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Below are the broader steps to enable a SQL Cache Dependency: -

  • Enable notifications for the database.

  • Enable notifications for individual tables.

  • Enable ASP.NET polling using “web.config” file

  • Finally use the Cache dependency object in your ASP.NET code

Enable notifications for the database.

Before you can use SQL Server cache invalidation, you need to enable notifications for the database. This task is performed with the aspnet_regsql.exe command-line utility, which is located in the c:\[WinDir]\Microsoft.NET\Framework\[Version] directory.

aspnet_regsql -ed -E -d Northwind

 -ed :- command-line switch
 -E: - Use trusted connection
 -S: - Specify server name it other than the current computer you are working on
 -d: - Database Name

So now, let us try to understand what happens in the database because of “aspnet_regsql.exe”. After we execute the “aspnet_regsql -ed -E -d Northwind” command you will see one new table and four new stored procedures created.

                                                    Figure: - SQL Cache table created for notification

Essentially, when a change takes place, a record is written in this table. The SQL Server polling queries this table for changes.

                                                                   Figure: - Stored procedures

Just to make brief run of what the stored procedures do.

“AspNet_SqlCacheRegisterTableStoredProcedure” :- This stored procedure sets a table to support notifications. This process works by adding a notification trigger to the table, which will fire when any row is inserted, deleted, or updated.

“AspNet_SqlCacheUnRegisterTableStoredProcedure”:- This stored procedure takes a registered table and removes the notification trigger so that notifications won't be generated.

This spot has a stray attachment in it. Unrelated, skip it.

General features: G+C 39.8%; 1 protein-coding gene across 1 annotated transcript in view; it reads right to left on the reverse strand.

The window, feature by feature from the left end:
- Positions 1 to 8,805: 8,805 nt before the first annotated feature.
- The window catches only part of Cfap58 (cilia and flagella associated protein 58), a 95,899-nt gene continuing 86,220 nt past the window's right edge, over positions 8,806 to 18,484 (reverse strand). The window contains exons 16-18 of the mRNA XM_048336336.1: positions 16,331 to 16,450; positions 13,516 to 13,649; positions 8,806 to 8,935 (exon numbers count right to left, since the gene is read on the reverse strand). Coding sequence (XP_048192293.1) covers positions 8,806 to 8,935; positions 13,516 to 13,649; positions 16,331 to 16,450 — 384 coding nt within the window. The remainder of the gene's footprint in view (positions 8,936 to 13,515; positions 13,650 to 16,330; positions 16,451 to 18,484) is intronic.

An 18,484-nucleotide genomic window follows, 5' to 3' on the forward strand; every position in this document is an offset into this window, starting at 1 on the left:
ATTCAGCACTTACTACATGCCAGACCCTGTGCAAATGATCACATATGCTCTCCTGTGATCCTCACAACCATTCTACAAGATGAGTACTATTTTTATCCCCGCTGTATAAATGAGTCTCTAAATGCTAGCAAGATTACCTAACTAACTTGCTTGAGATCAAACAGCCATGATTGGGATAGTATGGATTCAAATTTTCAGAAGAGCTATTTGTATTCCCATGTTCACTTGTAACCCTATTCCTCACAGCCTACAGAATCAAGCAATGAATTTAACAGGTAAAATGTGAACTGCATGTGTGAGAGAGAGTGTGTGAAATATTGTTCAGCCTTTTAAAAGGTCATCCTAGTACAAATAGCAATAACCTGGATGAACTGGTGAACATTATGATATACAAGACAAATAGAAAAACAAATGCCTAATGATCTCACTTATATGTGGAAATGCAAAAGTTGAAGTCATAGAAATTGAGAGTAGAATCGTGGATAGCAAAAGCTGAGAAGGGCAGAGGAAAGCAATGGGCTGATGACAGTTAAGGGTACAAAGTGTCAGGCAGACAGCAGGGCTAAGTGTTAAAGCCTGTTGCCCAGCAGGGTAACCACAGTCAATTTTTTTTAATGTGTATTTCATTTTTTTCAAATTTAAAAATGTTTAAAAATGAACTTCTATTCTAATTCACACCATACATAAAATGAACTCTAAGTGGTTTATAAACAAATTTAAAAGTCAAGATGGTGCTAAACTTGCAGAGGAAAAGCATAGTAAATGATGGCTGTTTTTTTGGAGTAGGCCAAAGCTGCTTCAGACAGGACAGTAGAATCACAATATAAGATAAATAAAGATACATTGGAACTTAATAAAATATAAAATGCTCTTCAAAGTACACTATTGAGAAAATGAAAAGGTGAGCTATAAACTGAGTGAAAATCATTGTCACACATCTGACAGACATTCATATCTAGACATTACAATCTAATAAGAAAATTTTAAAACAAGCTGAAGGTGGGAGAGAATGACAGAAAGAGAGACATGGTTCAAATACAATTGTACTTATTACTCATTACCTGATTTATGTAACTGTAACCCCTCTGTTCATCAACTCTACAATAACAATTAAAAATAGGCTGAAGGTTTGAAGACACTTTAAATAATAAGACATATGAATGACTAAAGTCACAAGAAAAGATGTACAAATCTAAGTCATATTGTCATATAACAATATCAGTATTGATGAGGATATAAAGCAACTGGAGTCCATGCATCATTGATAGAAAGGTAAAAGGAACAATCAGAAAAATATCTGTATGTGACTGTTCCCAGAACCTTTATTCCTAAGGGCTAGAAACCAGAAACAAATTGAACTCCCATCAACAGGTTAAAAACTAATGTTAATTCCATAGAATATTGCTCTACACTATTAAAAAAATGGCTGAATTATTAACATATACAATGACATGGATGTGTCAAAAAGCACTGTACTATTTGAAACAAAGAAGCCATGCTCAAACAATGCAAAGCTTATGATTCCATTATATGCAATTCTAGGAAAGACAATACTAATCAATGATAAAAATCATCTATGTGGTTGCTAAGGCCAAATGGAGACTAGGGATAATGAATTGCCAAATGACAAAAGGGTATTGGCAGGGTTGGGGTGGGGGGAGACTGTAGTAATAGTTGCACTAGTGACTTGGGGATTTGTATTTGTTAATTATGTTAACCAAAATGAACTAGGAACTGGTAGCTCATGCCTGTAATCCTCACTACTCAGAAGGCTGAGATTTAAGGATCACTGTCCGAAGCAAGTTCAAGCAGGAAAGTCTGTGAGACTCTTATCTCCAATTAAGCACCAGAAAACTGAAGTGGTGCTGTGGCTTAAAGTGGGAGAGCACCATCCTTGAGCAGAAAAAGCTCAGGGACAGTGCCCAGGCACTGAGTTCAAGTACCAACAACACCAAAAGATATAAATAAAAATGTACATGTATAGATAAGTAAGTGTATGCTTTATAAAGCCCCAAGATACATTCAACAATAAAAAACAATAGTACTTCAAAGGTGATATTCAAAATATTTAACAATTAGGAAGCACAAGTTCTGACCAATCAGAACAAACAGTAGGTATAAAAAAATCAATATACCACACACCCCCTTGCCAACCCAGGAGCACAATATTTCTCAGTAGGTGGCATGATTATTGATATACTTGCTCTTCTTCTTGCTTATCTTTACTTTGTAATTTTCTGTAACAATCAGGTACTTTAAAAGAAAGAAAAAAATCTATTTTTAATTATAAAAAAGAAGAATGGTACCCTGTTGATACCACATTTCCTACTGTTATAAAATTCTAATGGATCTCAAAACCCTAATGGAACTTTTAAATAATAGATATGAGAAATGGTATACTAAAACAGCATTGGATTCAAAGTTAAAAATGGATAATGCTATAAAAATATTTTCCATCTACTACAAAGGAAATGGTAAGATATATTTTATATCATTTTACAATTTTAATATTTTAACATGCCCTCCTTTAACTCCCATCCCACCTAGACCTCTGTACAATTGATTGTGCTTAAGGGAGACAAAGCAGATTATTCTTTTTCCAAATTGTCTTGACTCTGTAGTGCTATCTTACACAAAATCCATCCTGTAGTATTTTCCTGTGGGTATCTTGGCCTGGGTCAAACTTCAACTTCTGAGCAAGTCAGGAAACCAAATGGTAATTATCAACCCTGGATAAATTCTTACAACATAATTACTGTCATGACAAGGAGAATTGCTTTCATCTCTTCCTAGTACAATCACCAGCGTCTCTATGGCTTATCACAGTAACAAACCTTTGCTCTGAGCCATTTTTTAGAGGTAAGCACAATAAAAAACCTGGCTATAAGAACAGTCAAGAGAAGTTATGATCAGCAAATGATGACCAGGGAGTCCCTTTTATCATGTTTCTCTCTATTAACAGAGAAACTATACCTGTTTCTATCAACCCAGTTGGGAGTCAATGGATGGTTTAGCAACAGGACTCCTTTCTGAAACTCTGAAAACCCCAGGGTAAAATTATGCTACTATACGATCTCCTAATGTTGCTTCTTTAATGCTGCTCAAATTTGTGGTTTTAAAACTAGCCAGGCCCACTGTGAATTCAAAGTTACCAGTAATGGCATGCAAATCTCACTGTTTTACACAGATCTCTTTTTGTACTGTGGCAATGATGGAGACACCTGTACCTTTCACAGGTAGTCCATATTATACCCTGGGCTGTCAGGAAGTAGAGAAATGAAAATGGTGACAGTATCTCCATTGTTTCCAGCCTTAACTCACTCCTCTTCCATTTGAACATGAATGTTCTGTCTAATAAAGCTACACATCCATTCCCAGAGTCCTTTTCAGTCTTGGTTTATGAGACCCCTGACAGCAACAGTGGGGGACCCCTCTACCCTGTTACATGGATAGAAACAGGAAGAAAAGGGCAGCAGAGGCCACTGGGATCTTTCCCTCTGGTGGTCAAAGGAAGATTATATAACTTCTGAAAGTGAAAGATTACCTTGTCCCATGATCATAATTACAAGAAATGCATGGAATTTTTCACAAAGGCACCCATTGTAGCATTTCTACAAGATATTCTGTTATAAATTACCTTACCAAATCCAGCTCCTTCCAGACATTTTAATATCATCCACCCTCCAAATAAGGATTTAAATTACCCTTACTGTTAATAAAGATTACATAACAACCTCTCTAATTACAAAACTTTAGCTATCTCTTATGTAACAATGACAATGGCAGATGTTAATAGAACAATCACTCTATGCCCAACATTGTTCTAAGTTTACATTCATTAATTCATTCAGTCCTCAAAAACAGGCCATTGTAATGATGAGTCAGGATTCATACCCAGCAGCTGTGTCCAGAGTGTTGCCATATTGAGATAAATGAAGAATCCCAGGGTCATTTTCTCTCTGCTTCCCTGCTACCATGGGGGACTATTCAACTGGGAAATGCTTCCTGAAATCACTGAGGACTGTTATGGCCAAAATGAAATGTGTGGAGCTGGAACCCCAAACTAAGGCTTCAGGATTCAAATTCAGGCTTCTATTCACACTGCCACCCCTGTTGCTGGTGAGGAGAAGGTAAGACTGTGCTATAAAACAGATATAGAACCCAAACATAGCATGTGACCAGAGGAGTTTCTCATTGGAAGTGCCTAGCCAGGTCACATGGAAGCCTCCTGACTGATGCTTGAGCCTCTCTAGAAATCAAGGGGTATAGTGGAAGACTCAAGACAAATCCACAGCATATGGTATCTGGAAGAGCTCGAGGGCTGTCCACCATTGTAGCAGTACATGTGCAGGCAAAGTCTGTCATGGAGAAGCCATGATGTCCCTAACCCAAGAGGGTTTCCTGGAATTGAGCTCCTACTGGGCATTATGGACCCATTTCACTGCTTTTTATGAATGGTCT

“AspNet_SqlCacheUpdateChangeIdStoredProcedure”:- The notification trigger calls this stored procedure to update the AspNet_SqlCacheTablesForChangeNotification table, thereby indicating that the table has changed.

AspNet_SqlCacheQueryRegisteredTablesStoredProcedure:- This extracts just the table names from the AspNet_SqlCacheTablesForChangeNotification table. It is used to get a quick look at all the registered tables.

AspNet_SqlCachePollingStoredProcedure:- This will get the list of changes from the AspNet_SqlCacheTablesForChangeNotification table,It is used to perform polling.

Enabling notification for individual tables

Once the necessary stored procedure and tables are created then we have to notify saying which table needs to be enabled for notifications.

That can be achieved by two ways:-

  • aspnet_regsql -et -E -d Northwind -t Products

  • Exec spNet_SqlCacheRegisterTableStoredProcedure 'TableName'

Registering tables for notification internally creates triggerfor the tables. For instance, for a “products” table the following trigger is created. So any modifications done to the “Products” table will update the “AspNet_SqlCacheNotification’ table.


dbo.[Products_AspNet_SqlCacheNotification_Trigger] ON
EXEC dbo.AspNet_SqlCacheUpdateChangeIdStoredProcedure

“AspNet_SqlCacheTablesForChangeNotification” contains a single record for every table you're monitoring. When you make a change in the table (such as inserting, deleting or updating a record), the change Id column is incremented by 1.ASP.NET queries this table repeatedly  keeps track of the most recent changed values for every table. When this value changes in a subsequent read, ASP.NET knows that the table has changed.